Houghton Regis heroines prevented stab victim bleeding to death in Luton town centre
Two Houghton Regis women who became life saving heroines during a Saturday night horror incident in Luton town centre last November have been awarded top national life-saving and bravery honours.
Rigerta Ahmetaj, 26, and Clare Copleston, 38, were volunteer staff on a community programme and were first on the scene after a call that a man had been stabbed in the neck.
When they reached the scene in Manchester Street at nearly 12.30am on November 17 last year they were confronted with a bloodbath.
A vein in the victim’s neck had been severed and he was bleeding profusely. They immediately went to his aid even though the knife man might have been close by and could have launched a new attack.
They began monitoring his vital signs, Clare applied pressure to the wound and then used a medical kit to try and stop the bleeding. They both cared for him waiting for help to arrive.
Armed police arrived at the scene and secured the site and they were followed by paramedics who asked Clare and Rigerta to keep pressure on the wound while they prepared the man for an ambulance. He was taken to hospital and went on to make a full recovery.
Now the two women have been awarded Royal Humane Society Testimonials on Parchment for preventing the man from bleeding to death and for their bravery in attending to him despite the risk the knife-man might attack again.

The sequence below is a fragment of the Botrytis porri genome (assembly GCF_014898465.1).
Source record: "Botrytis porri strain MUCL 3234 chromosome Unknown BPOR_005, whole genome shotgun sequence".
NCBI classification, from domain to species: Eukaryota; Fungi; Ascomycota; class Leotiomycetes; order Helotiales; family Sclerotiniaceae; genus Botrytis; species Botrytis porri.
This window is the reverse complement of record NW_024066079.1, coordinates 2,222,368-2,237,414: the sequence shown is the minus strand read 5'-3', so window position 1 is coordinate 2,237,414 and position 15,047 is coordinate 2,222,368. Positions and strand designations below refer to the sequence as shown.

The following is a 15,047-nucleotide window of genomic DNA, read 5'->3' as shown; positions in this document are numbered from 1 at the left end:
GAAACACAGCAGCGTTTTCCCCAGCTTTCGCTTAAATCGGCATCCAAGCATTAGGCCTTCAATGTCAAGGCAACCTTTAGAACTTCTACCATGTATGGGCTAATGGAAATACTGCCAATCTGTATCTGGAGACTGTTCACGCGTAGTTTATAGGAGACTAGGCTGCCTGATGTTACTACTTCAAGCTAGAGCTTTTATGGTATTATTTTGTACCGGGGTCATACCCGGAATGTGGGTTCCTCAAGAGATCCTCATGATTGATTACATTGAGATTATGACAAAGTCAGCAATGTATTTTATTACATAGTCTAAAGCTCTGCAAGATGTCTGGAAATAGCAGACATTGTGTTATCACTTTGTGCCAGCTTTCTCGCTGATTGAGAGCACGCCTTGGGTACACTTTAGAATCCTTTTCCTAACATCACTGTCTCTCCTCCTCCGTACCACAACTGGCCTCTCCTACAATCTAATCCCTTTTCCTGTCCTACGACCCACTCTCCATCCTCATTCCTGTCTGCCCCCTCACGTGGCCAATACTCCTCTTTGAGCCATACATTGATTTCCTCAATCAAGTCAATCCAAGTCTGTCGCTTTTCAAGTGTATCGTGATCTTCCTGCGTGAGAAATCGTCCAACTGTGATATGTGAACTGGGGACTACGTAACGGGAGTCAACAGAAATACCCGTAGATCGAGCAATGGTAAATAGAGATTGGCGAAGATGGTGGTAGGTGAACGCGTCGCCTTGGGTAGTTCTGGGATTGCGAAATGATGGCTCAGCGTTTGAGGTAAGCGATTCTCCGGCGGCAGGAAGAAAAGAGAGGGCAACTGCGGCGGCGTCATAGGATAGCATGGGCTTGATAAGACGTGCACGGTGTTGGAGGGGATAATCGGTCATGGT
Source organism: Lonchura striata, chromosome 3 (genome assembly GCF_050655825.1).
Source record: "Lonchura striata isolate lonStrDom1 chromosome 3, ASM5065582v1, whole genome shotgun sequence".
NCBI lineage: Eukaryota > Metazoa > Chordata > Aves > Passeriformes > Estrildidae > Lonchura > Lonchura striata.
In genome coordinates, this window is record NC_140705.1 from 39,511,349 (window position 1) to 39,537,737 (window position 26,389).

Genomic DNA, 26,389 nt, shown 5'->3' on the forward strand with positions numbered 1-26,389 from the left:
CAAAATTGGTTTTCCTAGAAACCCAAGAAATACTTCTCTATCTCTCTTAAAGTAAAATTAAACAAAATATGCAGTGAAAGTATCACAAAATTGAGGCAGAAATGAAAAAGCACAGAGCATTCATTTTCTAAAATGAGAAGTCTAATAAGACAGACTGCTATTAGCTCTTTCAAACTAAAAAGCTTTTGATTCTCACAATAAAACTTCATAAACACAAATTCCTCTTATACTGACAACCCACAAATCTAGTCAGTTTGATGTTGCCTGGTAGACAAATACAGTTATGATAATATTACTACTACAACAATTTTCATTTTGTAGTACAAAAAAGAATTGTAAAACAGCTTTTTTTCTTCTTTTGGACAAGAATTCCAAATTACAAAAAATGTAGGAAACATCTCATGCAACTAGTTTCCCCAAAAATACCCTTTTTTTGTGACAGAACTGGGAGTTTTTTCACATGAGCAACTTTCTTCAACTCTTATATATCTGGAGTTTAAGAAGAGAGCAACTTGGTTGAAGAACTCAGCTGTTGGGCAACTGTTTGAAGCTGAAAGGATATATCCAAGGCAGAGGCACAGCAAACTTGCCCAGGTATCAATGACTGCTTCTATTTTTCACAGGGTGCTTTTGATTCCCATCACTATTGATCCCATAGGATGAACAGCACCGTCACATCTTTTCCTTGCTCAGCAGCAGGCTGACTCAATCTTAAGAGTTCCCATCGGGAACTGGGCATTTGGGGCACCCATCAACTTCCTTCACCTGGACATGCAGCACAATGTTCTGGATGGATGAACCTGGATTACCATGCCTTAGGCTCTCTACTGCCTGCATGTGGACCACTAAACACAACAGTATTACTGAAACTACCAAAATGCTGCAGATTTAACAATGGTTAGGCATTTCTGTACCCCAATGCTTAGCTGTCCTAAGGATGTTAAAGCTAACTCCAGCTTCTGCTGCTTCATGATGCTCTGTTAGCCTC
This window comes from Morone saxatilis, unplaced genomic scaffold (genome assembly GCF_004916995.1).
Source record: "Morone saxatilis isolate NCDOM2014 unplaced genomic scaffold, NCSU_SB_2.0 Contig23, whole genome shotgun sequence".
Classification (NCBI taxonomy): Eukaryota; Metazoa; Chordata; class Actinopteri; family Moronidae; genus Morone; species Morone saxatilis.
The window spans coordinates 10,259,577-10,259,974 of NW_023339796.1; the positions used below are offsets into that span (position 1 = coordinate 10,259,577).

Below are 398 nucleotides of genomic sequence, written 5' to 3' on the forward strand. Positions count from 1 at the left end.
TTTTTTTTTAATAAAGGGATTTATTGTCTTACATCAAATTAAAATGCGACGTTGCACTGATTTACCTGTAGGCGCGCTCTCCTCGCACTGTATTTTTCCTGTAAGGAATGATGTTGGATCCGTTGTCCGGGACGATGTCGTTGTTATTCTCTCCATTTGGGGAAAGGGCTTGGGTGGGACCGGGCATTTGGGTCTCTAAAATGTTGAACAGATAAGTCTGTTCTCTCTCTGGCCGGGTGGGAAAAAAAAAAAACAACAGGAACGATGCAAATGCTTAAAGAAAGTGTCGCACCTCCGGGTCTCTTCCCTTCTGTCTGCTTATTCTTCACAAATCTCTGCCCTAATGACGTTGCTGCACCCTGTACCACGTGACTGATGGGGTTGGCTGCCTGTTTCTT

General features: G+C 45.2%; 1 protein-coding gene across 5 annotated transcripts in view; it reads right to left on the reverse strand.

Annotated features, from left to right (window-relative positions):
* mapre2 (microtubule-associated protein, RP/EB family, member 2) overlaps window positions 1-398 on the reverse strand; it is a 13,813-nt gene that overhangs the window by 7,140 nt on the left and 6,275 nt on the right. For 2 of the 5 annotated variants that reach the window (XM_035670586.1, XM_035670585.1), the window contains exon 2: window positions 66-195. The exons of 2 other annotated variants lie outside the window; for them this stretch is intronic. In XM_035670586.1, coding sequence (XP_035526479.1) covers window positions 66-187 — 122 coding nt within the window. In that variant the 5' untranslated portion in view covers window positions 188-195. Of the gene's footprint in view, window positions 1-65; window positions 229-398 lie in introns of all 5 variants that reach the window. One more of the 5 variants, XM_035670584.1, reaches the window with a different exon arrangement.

They have also won the personal praise of Andrew Chapman, Secretary of the Royal Humane Society.
Speaking at the society’s London headquarters as he announced the award he said: “This was a volatile situation. It was Saturday night in Luton town centre and no-one knew what had happened to the knife man.
“He could have been close by and have attacked Clare and Rigerta. But their only thought was for the victim and almost certainly they saved his life. He was bleeding profusely and would have bled to death without treatment. They are true heroines and richly deserve the awards they are to receive.”
No date has yet been fixed for presentation of the awards but it is expected to take place in the near future.
The roots of the Royal Humane Society stretch back more than two centuries. The Queen is its patron and its president is Princess Alexandra. It is the premier national body for honouring bravery in the saving of human life.
It was founded in 1774 by two of the day’s eminent medical men, William Hawes and Thomas Cogan. Their primary motive was to promote techniques of resuscitation.
However, as it emerged that numerous people were prepared to put their own lives at risk to save others, the awards scheme evolved, and today a variety of awards are made depending on the bravery involved.
The Society also awards non health care professionals who perform a successful resuscitation. Since it was set up the Society has considered over 87,000 cases and made over 200,000 awards. The Society is a registered charity which receives no public funding and is dependent on voluntary donations.
It was one of a select number of organisations to receive a donation from the Patron’s fund which was set up to acknowledge work done by organisations of which the Queen is the patron, to mark her 90th birthday.